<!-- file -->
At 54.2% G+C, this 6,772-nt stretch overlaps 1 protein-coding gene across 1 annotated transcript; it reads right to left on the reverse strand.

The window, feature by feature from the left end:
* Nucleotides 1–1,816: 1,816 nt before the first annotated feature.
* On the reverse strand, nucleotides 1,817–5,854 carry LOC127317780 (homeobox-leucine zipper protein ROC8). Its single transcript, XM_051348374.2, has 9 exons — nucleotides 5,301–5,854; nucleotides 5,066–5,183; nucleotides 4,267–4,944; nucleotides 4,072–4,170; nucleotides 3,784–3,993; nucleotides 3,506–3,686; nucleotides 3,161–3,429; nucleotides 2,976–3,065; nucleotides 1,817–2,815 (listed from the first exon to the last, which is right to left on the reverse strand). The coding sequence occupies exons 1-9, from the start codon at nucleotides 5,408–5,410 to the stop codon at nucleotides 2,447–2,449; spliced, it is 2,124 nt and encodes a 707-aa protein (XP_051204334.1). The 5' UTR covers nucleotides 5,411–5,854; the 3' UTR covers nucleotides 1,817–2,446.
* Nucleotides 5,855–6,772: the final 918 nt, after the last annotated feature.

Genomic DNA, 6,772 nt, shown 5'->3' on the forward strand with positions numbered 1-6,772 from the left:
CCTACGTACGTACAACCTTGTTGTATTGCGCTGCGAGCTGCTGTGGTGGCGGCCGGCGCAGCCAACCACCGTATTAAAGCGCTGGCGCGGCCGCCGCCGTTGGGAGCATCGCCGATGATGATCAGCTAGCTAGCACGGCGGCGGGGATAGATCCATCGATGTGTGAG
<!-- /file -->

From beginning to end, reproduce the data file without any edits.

At 54.2% G+C, this 6,772-nt stretch overlaps 1 protein-coding gene across 1 annotated transcript; it reads right to left on the reverse strand.

The window, feature by feature from the left end:
* Nucleotides 1–1,816: 1,816 nt before the first annotated feature.
* On the reverse strand, nucleotides 1,817–5,854 carry LOC127317780 (homeobox-leucine zipper protein ROC8). Its single transcript, XM_051348374.2, has 9 exons — nucleotides 5,301–5,854; nucleotides 5,066–5,183; nucleotides 4,267–4,944; nucleotides 4,072–4,170; nucleotides 3,784–3,993; nucleotides 3,506–3,686; nucleotides 3,161–3,429; nucleotides 2,976–3,065; nucleotides 1,817–2,815 (listed from the first exon to the last, which is right to left on the reverse strand). The coding sequence occupies exons 1-9, from the start codon at nucleotides 5,408–5,410 to the stop codon at nucleotides 2,447–2,449; spliced, it is 2,124 nt and encodes a 707-aa protein (XP_051204334.1). The 5' UTR covers nucleotides 5,411–5,854; the 3' UTR covers nucleotides 1,817–2,446.
* Nucleotides 5,855–6,772: the final 918 nt, after the last annotated feature.

Genomic DNA, 6,772 nt, shown 5'->3' on the forward strand with positions numbered 1-6,772 from the left:
CCTACGTACGTACAACCTTGTTGTATTGCGCTGCGAGCTGCTGTGGTGGCGGCCGGCGCAGCCAACCACCGTATTAAAGCGCTGGCGCGGCCGCCGCCGTTGGGAGCATCGCCGATGATGATCAGCTAGCTAGCACGGCGGCGGGGATAGATCCATCGATGTGTGAG